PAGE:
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yul: i ~n ; '•..: C'T. •:' " 1p.,". *'- ••'•• -j ".rBi ESTABLISHED 1880. THOMPSONYILLE, CONK, THURSDAY, JULY 17, 1902. VOL. XXIII. NO. 12. Physicians and Surgeons. EF. PARSONS, M. D., 4 T PHYSICIAN AND SURGEON. Residence and office No. 45 Pearl street, rhompsonville, Conn. Office hours, 8.00 to 9.00 a. m.; 2.00 to 3.00, and 6.00 to 7.80 p. m. Orders may toe left at E. N. Smith's drug store. Music* Etc. T EACHER OF PIANO. MTSS EMMA L. PARSONS, No. 48 Pearl Street, THOMPSONVILLE, - - CONN. J-RA P. ALLEN, TEACHER OF MUSIC, Also agent for the finest Pianos and Organs sold In this vicinity. Can refer to scores of purchasers. Musical merchandise of every description on hand, or obtained at short notice. Lindsey's block (room 1), Thompsonville, Ct. J. F. CAV.ANATJGH, TEACHER OF VIOLIN, Also music furnished for parties, receptions, picnics, etc. P. O. box 464, Thompsonville, Ct. Printers and Publishers. -J<HE PARSONS PRINTING CO., Steam-Power Printers, and Publishers of THE THOMPSONVILLE PRESS. Mulligan's Block, Corner South Main and High Streets, Thompsonville, - - - Conn. Undertakers and Directors* A - R, ZjEETE, UNDERTAKER and EMBALMER, 45 AND 47 MAIN ST., THOMFSONVELLK, . . . CONN. "^AWRENCE KLEIN & CO., UNDERTAKING AND EMBALMING. 80 Main St., Residence 37 Pearl St. Thompsonville, Conn. Telephone connection. Dentistry. B H. THORNTON, D.D.S. MANSLEY'S BLOCK, Thompsonville, Conn. OFFICE HOURS—8.30 a m.to 12 m; 1.30 to fa p. m. Evenings 7 to 8 p. m., except Tuesdays and Thursdays. Appointments can be made by telephone. L N.Wiley, D.D.S., DENTIST. Dental office in.Smith's block, Main St., Thompsonville. Extracting a Specialty. Office hours, 8 a. m. to 9 p. m. Dr. C. MUDGE, Dentist. CROWN AND BRIDGE WORK A SPECIALTY. PAINLESS EXTRACTING. Office and residence, 29 Pearl St., Thompsonville, Conn. Electric cars pass the door. Appointments by mail. Miscellaneous. FURNITURE REPAIRING and General Jobbing. Reliable work at moderate prices. Now is the time to fix up your furniture, and E. W. KING will do it for you to your satisfaction. He can be found at his shop on Oak avenue, THOMPSONVILLE, - - - -CONN. Epstein's Express. Furniture and Pianos Moved and Heavy Teaming. Have also an Adjustable Window Derrick for hoisting Pianos, etc. A. J. EPSTEIN, prop. p. o. Box 611. Residence cor. Central st. and Young ave. Thompsonville, Conn. Having opened a Steam Laundry on Asnuntuck street, Thompsonville, we hereby solicit a share of the public patronage by strict attention to business and first-clase work. We will give you satisfaction in all kinds of laundry work. Drop us a postal and we will calJ for work. HIRAM OLDROYD. LUMBER, Shingles, Lath, Spruce Flooring, Frth CarolinaFlooring, Hemlock Siding, Shingles, Lime, Bosendale Cement, ^ American Portland Cement German Portland Cement, v- Nails, etc! - - - ; WZLLISF.BELL, Foot of Prospect St.,-"* Thompsonville. ; 3: - , Conn •••••••••••••••••••••••••• This Is The Time To think about putting in a furnace or hot water heater, if you haven't one. If you have, row is the time to have it looked over, cleaned and repaired. We put in new Heaters. We repair old ones. A. R. LEETE. 45 MAIN STREET. Don't Be Discouraged when others have failed to do the work of yours right. Give us a trial, and we will guarantee you satisfaction. Remember, we are not in the habit of dictating to our patrons how the job wants to be done, but we do as we are told to. Our motto is—Good work, good stock and at the lowest possible prices. Boots, Shoes and Rubber repairing of all descriptions. A. S. GOLDBERG, Sullivan's Block, South Main St., next to Sullivan's Bakery. PLEASANT STREET Cash Grocery Store! Don't worry any more about prices of goods being high. When purchasing of us, remember you are getttng the best goods at rock bottom prices. Our Specials for this week. Elgin Butter, print, 26c a lb. Qt. Mason Jar Syrup, 10c. Fig Bars. 12c. Best Oatmeal Crackers, 12c. Remember that we give you trading stamps. Call and see us. Arthur J. Lamy, Pleasant street, Thompsonville, Conn. HEALTH By Good Living. For perfection in Canned Peas, Beans, Corn, Succotash, Peaches,Pears,Cherries and Plums use HEALTH BRAND, The Finest Packed. Money back if they fail to suit. £V£. J. TRAVERS, SOLE AGENT. Our Oil is the celebrated John Ellis' of New York, headquarters for oil and gasolene. The Standard Oil company are trying to crush me out of business in Thompsonville and vicinity. Help me out against the abominable trust and their agents, and keep me in the field, and you will always get cheap oil, as oil sells in Hartford to-day at 14c a gallon. My oil 10c a gal.; gasolene 15c a gal. Thanking you for past favors, M. J. TRAVERS Maple street, Thompsonville. Monuments! I have a large variety of Monuments on hand. Marble and Granite Work of all kinds made to order. OF THE Thompsonville Monumental Works. Forbes & Wallace's. Forbes & Wallace's. "SPRINGFIELD, MASS., July 17. Thompsotiville, ^.-Coniy'' A Great Hot-Weather Sale of Hot-Weather Wearables - - For Mail, Won, Boy and Girl. - Hot weather seems to be here in earnest at last and this store signalizes the event by a great Lot-weather sale of Comfortable Thin Wearables for man, woman, boy and girl—and babies. Learn to be comfortable. Don't sizzle and fret and sweat and worry. Up-to-date storekeeping as exemplified here brings all sorts of stylish and g)od hot-weather garments within the reach of all. BIG MEN— Sizes 38 to 44 Muslin Underwear Sale. breast measure have a great op-j gpeoial ^ portunity in this sale. j Undergarments. People going There are some great bargains away can get a good supply for to be had in stylish All-Wool vacation wear for very Flannel and Homespun Suits, in Thin Alpaca and Serge Coats, and in Separate Trousers. $7.50 Suits for $8.50 Suits for $10 and $12 Suits for $1.75 Thin Coats for $2.50 Thin Coats for $3.00 Thin Coats for little $4.95 $5.95 $7.95 $1.39 $1.95 $2.45 Men's Negligee Shirts At Half and One-Third. A great sale of Men's Negligee Shirts, plain and plaited fronts, Madras and Percales. Regular $1 value at 45c Regular $1.25 value at 73c Men's Underwear. A special sale of Men's Underwear— Shirts and Drawers—manufacturer's stock. At half price. Regular 50c quality at per garment, 25c Men's Half-Hose. Men's 50c quality Half-Hose, lisle, drop stitch, black, gray, red or blue—a great attraction at half price—per pair, 25c Children's Underwear. Children's Thin Underwear. A great sale of Children's Underwear at special prices. Women's Underwear. Special sale of Women's Ribbed Underwear for hot-weather wear. Made with short sleeves or sleeveless—at per garment, 25c, 17c, 13c and 9c. Special -lot of mercerized Vests, fancy knit—at 25c Men's and Boys' Bathing Suits. Are you going to the sea, to camp ? Special values here for men and boys. Men's Suits—special values—at .39, 89c and 69c. Men's Worsted Bathing Suits-special values—at $1.75. Boys' Bathing Suits, one piece, at 69c and 50c. Boys' Bathing Suits, two pieces, at 75c, 69c and 48c. Women's Shirt Waists. Women's Shirt Waists. Closing- out prices on many lines of Women's Shirt Waists. Some great bargains. vacation money. Nightgowns at §1.25, 95c, 85c, 75c, 50c and 42c. Long Skirts at $2.50, §1.98, $1.50, §1.25, Si, 75c and 50c. Corset Covers at 11.25, 11, 69c, 48c. 39c and 25c. Women's Petticoats. Hot-weather Skirls at special prices. Cham bray, umbrella style, large, regular made, per garment, 48c. Linen Petticoats, special make, hemstitched ruffle, 98c. Special lot of fine skirts, cham-bray, sateen, etc., at 98c. Women's and Children's Summer Shoes. 750 pairs of Women's $2.50 and $3 fine Yici Kid Oxfords, Goodyear welt, patent leather and kid tips, light, medium and heavyweight soles, will be offered at, per pair, §1.89. 150 pairs Women's §2.50 Oxfords— broken sizes—sale price, per pair, 97c. 250 pairs Women's $2,50 all patent leather, Goodyear welt Oxfords— three styles, per pair, §1.69. 300 pairs children's 75c Box- Calf Lace Shoes, spring heels—all sizes—per pair, 59c. 100 pairs misses' $1 Box-Calf lace, spring-heel Shoes, double soles—all sizes—per pair, 69c. 100 pairs misses' §1.25 Dongola Kid, lace or button Shoes, patent tip, spring heels—all sizes—per pair, 89c. Boys' Wash Suits And Straw Hats. Boys' Wash Suits. A sale of boys' Washable Suits. Half prices for 50 dozen Wash Suits for boys 3 to 10 years of age—33c, 39c, 59c and 79c each. Boys' and children's Straw Hats. Reduced prices all along the line for boys' and children's Straw Hats. 500 Hats at 10c each, 500 Hats at 19c each. 500 Hats at 29c each. 500 Hats at 39c each. Women's Summer Dress Skirts. This great opportunity added to the sale of fine Cloth Dress Skirts at half price makes an event of more than ordinary interest. These are White Pique, Linen and Blue and White and Black and White Duck Skirts in handsome walking lengths as well as the regular dress lengths. Blue and white and black and white Polka Dot Duck Skirts— regular $1.49 value—sale price 98c White Pique Walking Skirts, good quality, perfect fitting, perfect hanging, nicely stitched around bottom—usual $3.95 value —at $2.95. White Pique Skirts, nicely tucked, perfect fitting and hanging —regular $4.50 value—at $3.29. Linen Walking Skirts, tucked or plain, fine heavy linen that will hang well and keep its shape— $2.95. . • • - v^V' Vacation Sale of Handkerchiefs. Unique prices on good initialed Handkerchiefs to take away with you on vacation. We furnish any initial. We offer Women's 12£c quality pure linen initialed Handkerchiefs —special at 6 for 50c. We offer 200 dozen women's pure linen unlaundered hand-embroidered initialed (neat letters) Handkerchiefs—regular 12£c quality— special at 6 for 50c. Wash Dress Goods Attraction. 200 pieces of fine Silk Mousse-line de Soie—regular 50c quality— in large and splendid assortment of patterns, including almost every dainty coloring—white, light blue, pink, Yale blue, cerise, corn, nile green, yellow, lavender, linen and old rose, the same in plain and dotted effects; also many of these colorings in fancy leno stripes—at just half price— Only 25c Per Yard! These are among the daintiest, softest and most desirable fabrics of the season. Nothing more stylish for Summer Dresses can be imagined. SSMfsteiT"'"" THE EDUCATION OF A BRONCHO. -BY EDWARD BUSH. To Editor of the Press: The following article from a Joliet (111.) paper has recently come into my hands, and I send it to you for insertion in your paper for two reasons:— The first, because I consider it a model of original composition and a suggestive hint to all of us teachers of the wisdom of letting our high school graduates write on subjects that interest them personally, rather than on subjects we teachers think should interest them. Second, I send it for the personal pleasure its perusal wili give to a good many of the readers of your paper. Many among you, especially in the United Presbyterian church, must still remember with affectionate interest John Kenyon and his family, who went west some forty years ago. Nobody who knew her can possibly have forgotten his daughter, Bella, nor indeed a try of the family. The writer of this essay, Edward Bush, is John Kenyon's grandsbn and Bella's son. Any one reading the essay will instantly recognize all the characteristics of the family as they were epitomized in Bella, and almost hear again the very tones of the boy's grandfather and mother. It is not one of the least pleasant things that are said about Thompsonville that the dear old town is forgotten by none of her children, and that scattered all over our land are homes that keep alive the memories and inspirations of the days and experiences that made their dwellers what they are. I am very sure that the home of Mr. and Mrs. John E. Bush in Joliet sheds a warmer and truer radiance all about it because there lingers in it much of the spirit of unselfish loving and serving—much of the immortal sunshine engendered in one of the dear old homes in Thompsonville. JEAN CHRISTIE ROOT. Greenwich, Oonn., July 9,1902. Main, Vernon and Pynchon streets, Springfield, Mass. The broncho, as we find it to-day, is a product of our western plains. For generations its ancestors have run wild, subsisting on whatever the country afforded and migrating from place to place as the rigor of the climate or the scarcity of food required. Naturally shy, and continually harassed by enemies, a' herd of bronchos might travel hundred of miles in the course of a week. This strenuous life would result in the weaker ones dropping out, left to fall by the wayside or at the mercy of their foes. The principle of ' 'survival of the fittest" has been worked out among them to such a degree that we find the American broncho of to-day one of the hardiest, stubbornest, and, as David Harum would say, "cussedest critters" with which man has to deal. Probably to the equine mind the greatest enemy of the race is man. The idea, "man," is synonymous with "work," and work is even more distasteful to a broncho than to some members of the human species. It is customary among cattlemen to have a "round-up" once a year in which an inventory of the stock is taken. Some days before the round-up men are sent out in all directions in search of these animals. The hunters form a gigantic circle constantly diminishing until finally the horses are driven into a corral. Here they are examined, those bearing a brand being driven out, those not so marked immediately becoming candidates for admission to the Ancient Order of Branded Bronchos. There are a great many of these horses to be branded every year. This is due partly to the natural increase from year to year, and partly to the dilatory tactics of some ranchmen who in times past failed to mark his property. Any horse found unbranded is looked upon as spoils of war, and immediately confiscated. The horses are driven through a long, narrow lane, at one side of which are men with white-hot branding irons. The irons have certain characters which will enable the owner to recognize easily any horse once branded. As each candidate passes the stand, the hot iron is pressed against his flank until the mysteries of the past have become the agonies of the present, and in turn are replaced by disfigurement for the future. After the branding is completed, some of the horses are driven out and allowed to run on the plains again, while others are shipped east to various points. One day last August a carload of such western ponies was held in the stockyards south of Joliet. The owner had shipped them east, hoping to find a ready market for them, but in this was unsuccessful and the railroad company proposed to sell the entire lot to defray transportation expenses. Being repulsed in my attack on the family exchequer, I sold my cow to secure the necessary funds to become a factor in the bidding at the sale. The horse I led, or rather dragged, home provoked a storm of derision from the members of the family. Mark Twain tells of a rooster so thin that he had to lean up against the barn to crow. I have often been thankful that my horse did not feel called upon to crow the first time I led her into the yard. In course of time the matter of education was taken up. As is usual between teacher and pupil, there was only one party to the contract who evinced any real interest in the proceedings, and I must admit that he was in it for the gain. I got the harness on by dint of various maneuvers, walking around in a circle, whose radius was a little greater than the reach of her heels. It took several lessons to prove that after a harness has been buckled on, neither rollng nor bucking will displace it. Progress was sufficiently rapid to justify borrowing a buggy a little "later to finish the breaking. Unfortunately that vehicle did not possess the attributes of the original "One-Hoss Shay;" in fact, I doubt if the shay itself would have lived to such a ripe old age had it been put to the test this one underwent. We succeeded in breaking everything but the horse. She stood like a victor in the midst of the spoils; Wheels to the right of her, : Seat to the left of her, Dashboard behind of her, 'Shattered and sundered; ' Heels rose and fell in air; Naught did the creature care What they would strike or where; Meekly aloof the while ; I stood and pondered. v ^ For a time the broncho college, being an unendowed institution, experienced a season of financi&l depression, but at length enough funds were in sight to warrant the purchase of a cart. A cart was preferable to a buggy, not only from ' a monetary consideration, but because it had no constitutional objection to turning at right angles or even to describing a circle. In the so-called "good old days" of the horn inkstand and quill pen, when the schoolmaster set the copies in the writing books, one, favorite was "Patience arid perseverance overcome all difficulties." My experience in the educational line gave me an opportunity to test the truth of the adage. Frequently at the lesson hour no pupil could be found, and time and money were required to ascertain her whereabouts. The most prolonged absence was of two weeks' duration, during which she explored several neighboring townships, and the power of the press had to be applied before, she was brought back to duty. Unlimited patience and untiring perseverance were finally rewarded with the establishment of her confidence and the dissipation of her natural shyness and distrust. From a vicious creature she was transformed into a willing and obedient servant. Do not let me give the impression that the embodiment of perfection iB the result of my labors. Far from it. Discretion is always the better part of valor, and a broncho may be likened to an electric current. You may handle, with impunity, a live wire through which enough volts are passing to kill a dozen men so long as you do not complete the circuit. When the circuit is completed the action is instantaneous. Spontaneity is one of the characteristics found in all education. It is just-as apparent in the man as in the horse. The learner may display, at times, a marvelous ability to grasp new ideas, and again he may show attributes sufficient to qualify him for that place of negative distinction—the foot of the class. Education tends to develop those latent qualities which are present in both man and beast; those qualities which in later life distinquish the "man" from the "fellow," and the well-trained horse from the unbroken broncho. So I doff my cap to my horse with the words:— "Thanks, thanks to thee my worthy friend For the lessons thou hast taught," Of patience midst the irksome tasks With which each day is fraught; Of cheerful service freely given When self is quite forgot. SAVES A WOMAN'S LIFE.—TO have given up would have meant death for Mrs. Lois Cragg of Dorchester, Mass. For years she had endured untold misery from a severe lung trouble and obstinate cough. "Often," she writes, "I could scarcely breathe and sometimes could not speak. All doctors and remedies failed till I used Dr. King's New Discovery for Consumption and was completely cured." Sufferers from Coughs, Colds, Throat and Lung trouble need this grand remedy, for it never disappoints. Cure is guaranteed by E N Smith, and W A Metcalf, Hazardville. Price 50c and ?1. Trial bottles free. Regimental Reunions. Ninth Connecticut volunteers, at Pleasure Beach, Bridgeport July 18. Thirteenth Connecticut volunteers, at Savin Bock, July 27. Twenty-first Connecticut volunteers, at New London, Aug. 7. Fifth Connecticut volunteers, at Savin Bock, August 9. Sixth Connecticut volunteers,at Bridge port, Aug. 16. Eighteenth Connecticut volunteers, at Wiidwood park, near Putnam, Aug. 20. Eighth Connecticut volunteers, at Hanover park, Meriden,.Sept. 17. Fourteenth Connecticut volunteers, at Hanover park, Meriden, Sept. 17. Deac«n Jones's Case Bulletined. The editor of a rural newspaper was in Philadelphia during the week following the shooting of President McKinley, and noted with surprise the promptness of the newspapers here to bulletin-board the hourly reports of the president's condition, says the Philadelphia Times. He determined to adopt the idea on all important events when he should return home. Soon afterward he was told one morning by the local physician that Deacon Jones was seriously ill. The deacon was a man of some distinction in the community, so the editor posted a series of bulletins as follows: 10 a. m.—Deacon Jones no better. 11 a. m.—Deacon Jones has relapse. 12.30 p. m.—Deacon Jones weaker. Pulse failing. 1 p. m.—Deacon Jones has slight rally. 2.15 p. m.—Deacon Jones's family has been summoned. 3.10 p. m.—Deacon Jones has died and gone to heaven. Later in the afternoon a traveling salesman happened by, stopped to read the bulletins, and going to the bulletin board, made another report concerning the deceased. It was: 4.10 p. m.—Great excitement in heaven. Deacon Jones has not yet arrived. This signature is on every box of the genuine Laxative Bromo^Quinine the remedy that rare* a cold In one day -BELLOW® ^ P/fOJsnxBLDO.^ S. PaRooI*N oGrIFNIFEOKLnDAT IOMMFA/ttSt S IF A MAN LIE TO YOU and say some other salve, ointment, lotion, oil or alleged healer is as good as Bucklen's Arnica Salve, tell him thirty years of marvelous cures of Piles, Burns, Boils, Corns, Felons, Ulcers, Cuts, Scalds, Bruises and Skin Eruptions prove it's the best and cheapest. 25c at E N Smith's drug store, and W A Metcalf's, Hazardville. . J.F.O'Hear SOUTH MAIN STREET. -ONE THING Does what you drink hurt you? Does it satisfy your thirst? Why trifle with things that don't do you good? Our hale and hearty old folks didn't do it. Not they—they went into the woods and fields and gathered roots and herbs, from which they made beer. We have done that for you and have made an extract. If to this you add sugar, water and yeast cake, you have a root beer which, all told, has cost you 2 cents a quart. Just think of it! Williams Root Beer will quench the biggest thirst that humanity can have—will also brace the body during summer's trying heat. Nerves and stomach both ordinarily get upset, but it's not so if you drink Williams Root Beer. There's soothing in its touch against the dry, dusty spot in your throat. Its deliciousness satisfies your thirst's longings. WILLIAMS & CARLETON CO., Hartford, Conn,, Makers of Williams Flavoring Extracts. Estimates Cheerfully Given on work and material for all kinds of Steam and Hot-Water Heating, San- . itary Plumbing, etc. S. L. MITCHELL, High street, - Thompsonville, Ct. Pat. March 16 and Nov. g, 1897. Pat. in Canada Nov. 2,1897, , and Jan. 25, igOo. Feeds the Plants, but sure death to potato, squash and cucumber hugs, pur-rant and tomato worms. Increase* the yield, produces better quality. Marvel ous for rose bushes, house plants, grapevines, and all shrubs. • W. L. Benton & Cofs Z • • J>ragSt°re,-. . ..MainSt,lilte/rlsl Thompronville. Don't Hand out money for something that is not the best; when you are buying remember that the best is always the cheapest, and a poor article is dear at any price. If you are buying Groceries, the safest way is to bring or send your order to us and then you know you are getting the best at right prices. Our specials for this warm weather are our Canned Meats : Deviled ham, 5c Vienna sausage, Corned beef, 15c Dried beef, 15c, Ham loaf, Veal loaf," Chicken loaf, Roast beef, and 10c per can 10c per can and 28c per can 35c, 35c per jar 30c per can 25c per can 35c per can 30c per can Another warm weather special is our long list of Fancy Crackers. They find that means the best. Space will not allow us to mention the kinds and prices. Just step in and see our display and get prices. South Main St., opp. the Catholic church. , Thompsonville, Conn. ; AA A Full Rubber- T «UU« trimmed Harness for .13.00. This is the best harness in Springfield for the money. Call and see it. Farm Harness for $15.00. Come in and I will do you good. S, jr. Wright, 44 Dwight street, Springfield, Mass. IpyRepairing done promptly. UDIES*!^£1J1&r DB. KjqpCWS 8tat.4mrn Brand .FIDMUL Over Sixty Hon Dollars! DO YOU wish to insure your property at the least expense, and in the safest and strongest Insurance Companies ? DO YOU desire, in case of loss, an Agent that will assist you to a just settlement ? YEARS of experience in writing policies and the knowing how to word them properly to cover effectively in case of loss is a strong factor in our favor. DON'T chance your property with poor insurance. Better be safe anl sleep sound. Eleven companies represented by us have assets aggregating over sixty million dollars. D. & H. E. BRAINARD, Thompsonville, Conn. AGENTS. Gates' Express. Oates' Express does'all kinds of Light and Heavy teaming. Freight work is a special feature for every-day business. Moving pianos and household furni ture carefully attended to. Furniture stored by the week or month, with or without insurance. EDWIN OATES, Prospect street, Thompsonville, - Conn. I have made arrangements for the use of the Repair Shop connected with Brainard's warehouse,where I will attend to Bicycle Repairing in all its branches. Lawn-mowers will be carefully sharpened and repaired. PATRICK HARTNETT. Thompsonville, Ct. C. A. Wile, Proprietor. Wm ?$, -<% '-1 '•S ' . 1 •:SS m Meats, Poultry and Vegetables. / Cash is What Talks. The Public Market sells for cash only. That's why we can afford to sell so cheap. WA C. A. Wile, mm tyfein St, Thompsoavilto,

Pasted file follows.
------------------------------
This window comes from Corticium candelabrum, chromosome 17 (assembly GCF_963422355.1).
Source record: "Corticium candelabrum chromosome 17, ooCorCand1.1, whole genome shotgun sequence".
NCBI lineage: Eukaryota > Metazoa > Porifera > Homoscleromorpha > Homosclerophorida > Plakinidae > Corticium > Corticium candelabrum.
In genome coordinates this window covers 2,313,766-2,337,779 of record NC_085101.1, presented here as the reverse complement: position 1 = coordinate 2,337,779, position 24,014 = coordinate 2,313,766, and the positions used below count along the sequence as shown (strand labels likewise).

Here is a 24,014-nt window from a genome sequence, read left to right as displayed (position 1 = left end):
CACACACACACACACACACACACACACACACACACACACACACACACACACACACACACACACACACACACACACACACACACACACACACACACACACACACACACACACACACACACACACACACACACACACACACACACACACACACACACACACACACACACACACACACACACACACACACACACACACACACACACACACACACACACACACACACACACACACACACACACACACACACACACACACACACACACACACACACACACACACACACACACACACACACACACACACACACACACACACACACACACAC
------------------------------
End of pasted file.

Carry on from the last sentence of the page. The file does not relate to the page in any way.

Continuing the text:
yul: i ~n ; '•..: C'T. •:' " 1p.,". *'- ••'•• -j ".rBi
ESTABLISHED 1880. THOMPSONYILLE, CONK, THURSDAY, JULY 17, 1902. VOL. XXIII. NO. 12.
Physicians and Surgeons.
EF. PARSONS, M. D., 4
T PHYSICIAN AND SURGEON.
Residence and office No. 45 Pearl street,
rhompsonville, Conn. Office hours, 8.00 to 9.00
a. m.; 2.00 to 3.00, and 6.00 to 7.80 p. m. Orders
may toe left at E. N. Smith's drug store.
T EACHER OF PIANO.
MTSS EMMA L. PARSONS,
No. 48 Pearl Street,
THOMPSONVILLE, - - CONN.
J-RA P. ALLEN,
TEACHER OF MUSIC,
Also agent for the finest Pianos and Organs
sold In this vicinity. Can refer to scores of
purchasers. Musical merchandise of every description
on hand, or obtained at short notice.
Lindsey's block (room 1), Thompsonville, Ct.
J. F. CAV.ANATJGH,
TEACHER OF VIOLIN,
Also music furnished for parties, receptions,
P. O. box 464, Thompsonville, Ct.
Printers and Publishers.